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I am writing a Java text component, and is trying to partially load some large text file in the middle (for speed reasons).

My question is if the text is in some multi-bytes encoding format, like UTF8, Big5, GBK, etc. How can I align the bytes so that I can correctly decode the text?

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do you know the encoding up front before you load the file? – Jeremy Wall Jun 12 '09 at 2:52

I can't speak for the other formats but utf8 shouldn't be too hard.

Just look at the first byte of the chunk you grabbed and figure out from there:

Taken from wikipedia:

00000000-01111111   00-7F 	0-127 	US-ASCII (single byte)
10000000-10111111   80-BF 	128-191 2'nd, 3rd, or 4'th byte of a multi-byte sequence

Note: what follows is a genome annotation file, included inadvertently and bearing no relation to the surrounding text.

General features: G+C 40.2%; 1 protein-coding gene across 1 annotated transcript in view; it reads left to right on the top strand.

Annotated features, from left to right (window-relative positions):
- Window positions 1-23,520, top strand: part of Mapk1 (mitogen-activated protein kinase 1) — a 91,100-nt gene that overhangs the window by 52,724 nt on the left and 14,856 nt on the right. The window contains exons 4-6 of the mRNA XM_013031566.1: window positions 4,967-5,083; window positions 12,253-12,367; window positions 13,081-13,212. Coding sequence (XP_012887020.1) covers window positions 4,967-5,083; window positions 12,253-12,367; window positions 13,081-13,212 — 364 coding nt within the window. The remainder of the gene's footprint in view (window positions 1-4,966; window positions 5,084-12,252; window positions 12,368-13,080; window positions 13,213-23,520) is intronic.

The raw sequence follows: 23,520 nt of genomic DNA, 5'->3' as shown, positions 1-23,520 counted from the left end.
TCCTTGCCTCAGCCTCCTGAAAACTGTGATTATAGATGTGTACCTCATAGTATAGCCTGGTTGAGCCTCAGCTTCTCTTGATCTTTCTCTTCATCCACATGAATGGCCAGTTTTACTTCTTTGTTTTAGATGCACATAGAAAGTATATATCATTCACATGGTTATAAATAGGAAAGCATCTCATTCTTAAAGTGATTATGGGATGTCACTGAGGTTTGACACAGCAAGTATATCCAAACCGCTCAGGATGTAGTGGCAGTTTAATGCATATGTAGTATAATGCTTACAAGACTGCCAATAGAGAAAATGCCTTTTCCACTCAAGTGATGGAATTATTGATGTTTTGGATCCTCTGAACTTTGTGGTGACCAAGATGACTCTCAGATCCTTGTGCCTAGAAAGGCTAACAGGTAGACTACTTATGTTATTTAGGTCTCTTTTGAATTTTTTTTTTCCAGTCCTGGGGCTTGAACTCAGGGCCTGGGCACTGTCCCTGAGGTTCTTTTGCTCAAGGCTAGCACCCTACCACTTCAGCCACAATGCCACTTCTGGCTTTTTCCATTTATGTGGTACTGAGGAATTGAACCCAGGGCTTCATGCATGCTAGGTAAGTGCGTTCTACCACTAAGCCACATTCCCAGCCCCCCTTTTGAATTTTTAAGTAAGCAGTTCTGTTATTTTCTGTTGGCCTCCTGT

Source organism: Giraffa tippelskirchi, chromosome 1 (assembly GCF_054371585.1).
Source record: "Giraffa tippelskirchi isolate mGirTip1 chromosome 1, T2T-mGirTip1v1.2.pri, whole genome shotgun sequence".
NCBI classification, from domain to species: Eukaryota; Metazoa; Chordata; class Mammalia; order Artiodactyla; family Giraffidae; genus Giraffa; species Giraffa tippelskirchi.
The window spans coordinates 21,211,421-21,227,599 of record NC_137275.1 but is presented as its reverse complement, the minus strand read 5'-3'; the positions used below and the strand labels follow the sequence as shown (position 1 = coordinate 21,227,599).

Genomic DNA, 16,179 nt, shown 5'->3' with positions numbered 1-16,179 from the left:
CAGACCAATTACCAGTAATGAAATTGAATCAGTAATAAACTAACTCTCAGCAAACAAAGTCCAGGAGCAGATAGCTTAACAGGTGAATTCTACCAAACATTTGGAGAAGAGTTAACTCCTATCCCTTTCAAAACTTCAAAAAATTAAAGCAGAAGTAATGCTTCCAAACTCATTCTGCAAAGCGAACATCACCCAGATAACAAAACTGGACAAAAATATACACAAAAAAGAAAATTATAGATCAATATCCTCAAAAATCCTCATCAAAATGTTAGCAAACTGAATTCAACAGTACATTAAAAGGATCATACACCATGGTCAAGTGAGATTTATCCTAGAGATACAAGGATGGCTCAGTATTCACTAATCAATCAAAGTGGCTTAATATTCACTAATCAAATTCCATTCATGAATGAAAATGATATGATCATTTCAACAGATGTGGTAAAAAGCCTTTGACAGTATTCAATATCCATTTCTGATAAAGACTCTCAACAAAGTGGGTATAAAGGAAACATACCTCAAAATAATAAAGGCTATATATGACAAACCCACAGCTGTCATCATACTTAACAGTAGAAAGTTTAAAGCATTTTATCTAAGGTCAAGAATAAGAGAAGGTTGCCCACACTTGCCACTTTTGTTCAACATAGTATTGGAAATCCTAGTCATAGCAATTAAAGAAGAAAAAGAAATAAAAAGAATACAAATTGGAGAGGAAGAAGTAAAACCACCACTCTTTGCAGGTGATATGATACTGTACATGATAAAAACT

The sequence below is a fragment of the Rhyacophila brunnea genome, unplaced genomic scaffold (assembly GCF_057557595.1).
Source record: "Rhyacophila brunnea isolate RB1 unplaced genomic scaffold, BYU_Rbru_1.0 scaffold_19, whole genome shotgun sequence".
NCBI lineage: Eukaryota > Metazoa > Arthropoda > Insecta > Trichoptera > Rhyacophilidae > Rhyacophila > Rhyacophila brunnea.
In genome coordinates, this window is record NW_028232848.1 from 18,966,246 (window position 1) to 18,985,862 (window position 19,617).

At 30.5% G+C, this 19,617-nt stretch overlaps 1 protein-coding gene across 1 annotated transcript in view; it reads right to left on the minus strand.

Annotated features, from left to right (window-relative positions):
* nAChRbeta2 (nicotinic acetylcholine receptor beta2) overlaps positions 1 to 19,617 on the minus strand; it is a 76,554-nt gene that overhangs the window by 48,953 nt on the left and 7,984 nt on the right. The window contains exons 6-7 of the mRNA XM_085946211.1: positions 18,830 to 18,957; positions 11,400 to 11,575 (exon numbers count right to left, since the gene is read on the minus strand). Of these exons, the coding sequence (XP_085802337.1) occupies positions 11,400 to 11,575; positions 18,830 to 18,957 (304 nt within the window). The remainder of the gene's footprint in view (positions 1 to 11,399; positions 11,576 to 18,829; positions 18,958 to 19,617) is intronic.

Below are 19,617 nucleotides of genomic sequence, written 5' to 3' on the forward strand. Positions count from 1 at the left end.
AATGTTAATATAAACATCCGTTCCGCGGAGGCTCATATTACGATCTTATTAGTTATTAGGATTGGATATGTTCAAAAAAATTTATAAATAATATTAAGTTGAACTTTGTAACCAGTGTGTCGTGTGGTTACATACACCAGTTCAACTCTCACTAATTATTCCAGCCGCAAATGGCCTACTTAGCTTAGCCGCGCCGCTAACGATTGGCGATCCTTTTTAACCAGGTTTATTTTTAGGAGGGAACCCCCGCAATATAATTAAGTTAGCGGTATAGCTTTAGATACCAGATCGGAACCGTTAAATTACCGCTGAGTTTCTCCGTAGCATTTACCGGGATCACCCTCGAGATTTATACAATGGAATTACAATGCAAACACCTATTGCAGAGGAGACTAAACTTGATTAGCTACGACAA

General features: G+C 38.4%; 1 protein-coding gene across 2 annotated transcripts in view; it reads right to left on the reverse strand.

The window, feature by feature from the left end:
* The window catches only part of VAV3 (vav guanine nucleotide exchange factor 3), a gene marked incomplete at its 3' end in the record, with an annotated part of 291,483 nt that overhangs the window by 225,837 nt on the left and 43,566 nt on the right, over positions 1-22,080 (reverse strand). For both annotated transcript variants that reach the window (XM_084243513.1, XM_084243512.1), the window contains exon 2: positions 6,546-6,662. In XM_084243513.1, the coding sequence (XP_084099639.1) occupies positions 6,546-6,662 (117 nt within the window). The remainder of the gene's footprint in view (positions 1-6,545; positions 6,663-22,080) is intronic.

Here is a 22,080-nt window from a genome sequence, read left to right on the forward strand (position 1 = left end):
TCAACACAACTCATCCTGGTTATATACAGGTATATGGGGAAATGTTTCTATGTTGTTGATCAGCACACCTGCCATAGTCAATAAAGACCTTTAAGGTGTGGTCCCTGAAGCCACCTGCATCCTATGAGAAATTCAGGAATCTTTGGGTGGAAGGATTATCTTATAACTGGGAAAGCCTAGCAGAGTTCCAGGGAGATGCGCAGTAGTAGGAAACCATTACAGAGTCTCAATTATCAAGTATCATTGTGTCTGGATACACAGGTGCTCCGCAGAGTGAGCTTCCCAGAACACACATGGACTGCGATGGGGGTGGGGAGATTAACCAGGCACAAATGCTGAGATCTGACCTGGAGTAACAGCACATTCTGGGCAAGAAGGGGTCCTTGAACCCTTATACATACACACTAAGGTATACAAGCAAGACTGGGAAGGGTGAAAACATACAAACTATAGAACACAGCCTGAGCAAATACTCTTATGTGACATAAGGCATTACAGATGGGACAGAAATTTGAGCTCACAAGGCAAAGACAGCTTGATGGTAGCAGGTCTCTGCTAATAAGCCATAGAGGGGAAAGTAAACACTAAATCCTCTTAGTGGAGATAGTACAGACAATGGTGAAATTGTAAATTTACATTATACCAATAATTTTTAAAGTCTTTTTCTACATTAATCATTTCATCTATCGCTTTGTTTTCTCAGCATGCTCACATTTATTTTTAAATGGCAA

11000000-11000001   C0-C1 	192-193 start of a 2-byte sequence, but code point <= 127
11000010-11011111   C2-DF 	194-223 Start of 2-byte sequence
11100000-11101111   E0-EF 	224-239 Start of 3-byte sequence
11110000-11110100   F0-F4 	240-244 Start of 4-byte sequence

If the byte is in the 2'nd or 3'rd group then you know you missed part of a character. If it's in the 1'st,4'th,5'th,6'th group then you know you are on the start of a character. Proceed accordingly from there.

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In addition to Jeremy's comments for UTF-8, for encodings such as UTF-16, you could use some common-sense heuristics to decide if you've got the right alignment. For example, if you're basically expecting Latin characters plus the odd exotic one and half of your characters come out above 256, you've probably got the wrong alignment...

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